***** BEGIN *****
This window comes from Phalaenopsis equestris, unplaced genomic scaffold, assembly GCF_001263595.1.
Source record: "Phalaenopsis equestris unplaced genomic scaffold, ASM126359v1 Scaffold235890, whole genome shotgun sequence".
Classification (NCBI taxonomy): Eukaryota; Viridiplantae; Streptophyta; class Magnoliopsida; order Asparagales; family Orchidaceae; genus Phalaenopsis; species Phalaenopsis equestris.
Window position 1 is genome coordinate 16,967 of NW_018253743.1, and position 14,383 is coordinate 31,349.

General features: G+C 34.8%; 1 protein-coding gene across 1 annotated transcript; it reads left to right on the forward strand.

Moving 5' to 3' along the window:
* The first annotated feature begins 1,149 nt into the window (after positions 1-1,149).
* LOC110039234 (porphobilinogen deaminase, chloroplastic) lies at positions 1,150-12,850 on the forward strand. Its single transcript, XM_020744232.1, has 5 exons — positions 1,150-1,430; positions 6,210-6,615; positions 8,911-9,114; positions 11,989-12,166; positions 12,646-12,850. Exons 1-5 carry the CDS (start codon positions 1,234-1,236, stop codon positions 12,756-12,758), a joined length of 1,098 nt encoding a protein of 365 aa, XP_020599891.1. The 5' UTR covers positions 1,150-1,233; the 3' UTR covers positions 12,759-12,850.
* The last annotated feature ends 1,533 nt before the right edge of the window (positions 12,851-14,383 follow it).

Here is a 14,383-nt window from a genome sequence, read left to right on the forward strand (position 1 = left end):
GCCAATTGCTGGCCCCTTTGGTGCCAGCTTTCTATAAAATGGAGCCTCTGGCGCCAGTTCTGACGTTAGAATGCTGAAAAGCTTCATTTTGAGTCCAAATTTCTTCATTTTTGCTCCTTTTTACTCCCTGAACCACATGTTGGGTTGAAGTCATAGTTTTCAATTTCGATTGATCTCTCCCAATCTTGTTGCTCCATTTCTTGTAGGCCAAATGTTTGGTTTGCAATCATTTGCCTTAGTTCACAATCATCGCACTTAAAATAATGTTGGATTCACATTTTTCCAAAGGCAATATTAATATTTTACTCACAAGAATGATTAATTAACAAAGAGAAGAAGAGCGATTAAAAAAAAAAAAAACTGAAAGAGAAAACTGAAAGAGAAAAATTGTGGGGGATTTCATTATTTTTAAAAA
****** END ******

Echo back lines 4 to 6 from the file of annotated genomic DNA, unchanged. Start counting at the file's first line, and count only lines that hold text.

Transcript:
Window position 1 is genome coordinate 16,967 of NW_018253743.1, and position 14,383 is coordinate 31,349.

General features: G+C 34.8%; 1 protein-coding gene across 1 annotated transcript; it reads left to right on the forward strand.

Moving 5' to 3' along the window: